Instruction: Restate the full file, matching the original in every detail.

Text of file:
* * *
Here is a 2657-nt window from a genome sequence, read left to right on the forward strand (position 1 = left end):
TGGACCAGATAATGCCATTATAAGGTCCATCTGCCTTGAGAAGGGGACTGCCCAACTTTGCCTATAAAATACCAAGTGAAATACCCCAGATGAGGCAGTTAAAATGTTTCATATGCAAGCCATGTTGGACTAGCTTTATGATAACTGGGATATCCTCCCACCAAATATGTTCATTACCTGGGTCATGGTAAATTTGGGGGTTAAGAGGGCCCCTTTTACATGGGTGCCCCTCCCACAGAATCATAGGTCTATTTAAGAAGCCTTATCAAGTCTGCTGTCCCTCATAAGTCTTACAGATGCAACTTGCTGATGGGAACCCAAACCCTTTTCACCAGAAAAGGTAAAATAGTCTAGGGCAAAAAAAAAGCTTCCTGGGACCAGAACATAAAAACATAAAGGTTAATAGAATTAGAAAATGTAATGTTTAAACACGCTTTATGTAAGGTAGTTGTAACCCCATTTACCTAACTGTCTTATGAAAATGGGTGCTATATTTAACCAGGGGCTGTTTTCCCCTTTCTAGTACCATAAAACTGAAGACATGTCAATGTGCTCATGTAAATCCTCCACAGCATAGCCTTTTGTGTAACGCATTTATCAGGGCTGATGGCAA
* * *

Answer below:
Here is a 2657-nt window from a genome sequence, read left to right on the forward strand (position 1 = left end):
TGGACCAGATAATGCCATTATAAGGTCCATCTGCCTTGAGAAGGGGACTGCCCAACTTTGCCTATAAAATACCAAGTGAAATACCCCAGATGAGGCAGTTAAAATGTTTCATATGCAAGCCATGTTGGACTAGCTTTATGATAACTGGGATATCCTCCCACCAAATATGTTCATTACCTGGGTCATGGTAAATTTGGGGGTTAAGAGGGCCCCTTTTACATGGGTGCCCCTCCCACAGAATCATAGGTCTATTTAAGAAGCCTTATCAAGTCTGCTGTCCCTCATAAGTCTTACAGATGCAACTTGCTGATGGGAACCCAAACCCTTTTCACCAGAAAAGGTAAAATAGTCTAGGGCAAAAAAAAAGCTTCCTGGGACCAGAACATAAAAACATAAAGGTTAATAGAATTAGAAAATGTAATGTTTAAACACGCTTTATGTAAGGTAGTTGTAACCCCATTTACCTAACTGTCTTATGAAAATGGGTGCTATATTTAACCAGGGGCTGTTTTCCCCTTTCTAGTACCATAAAACTGAAGACATGTCAATGTGCTCATGTAAATCCTCCACAGCATAGCCTTTTGTGTAACGCATTTATCAGGGCTGATGGCAA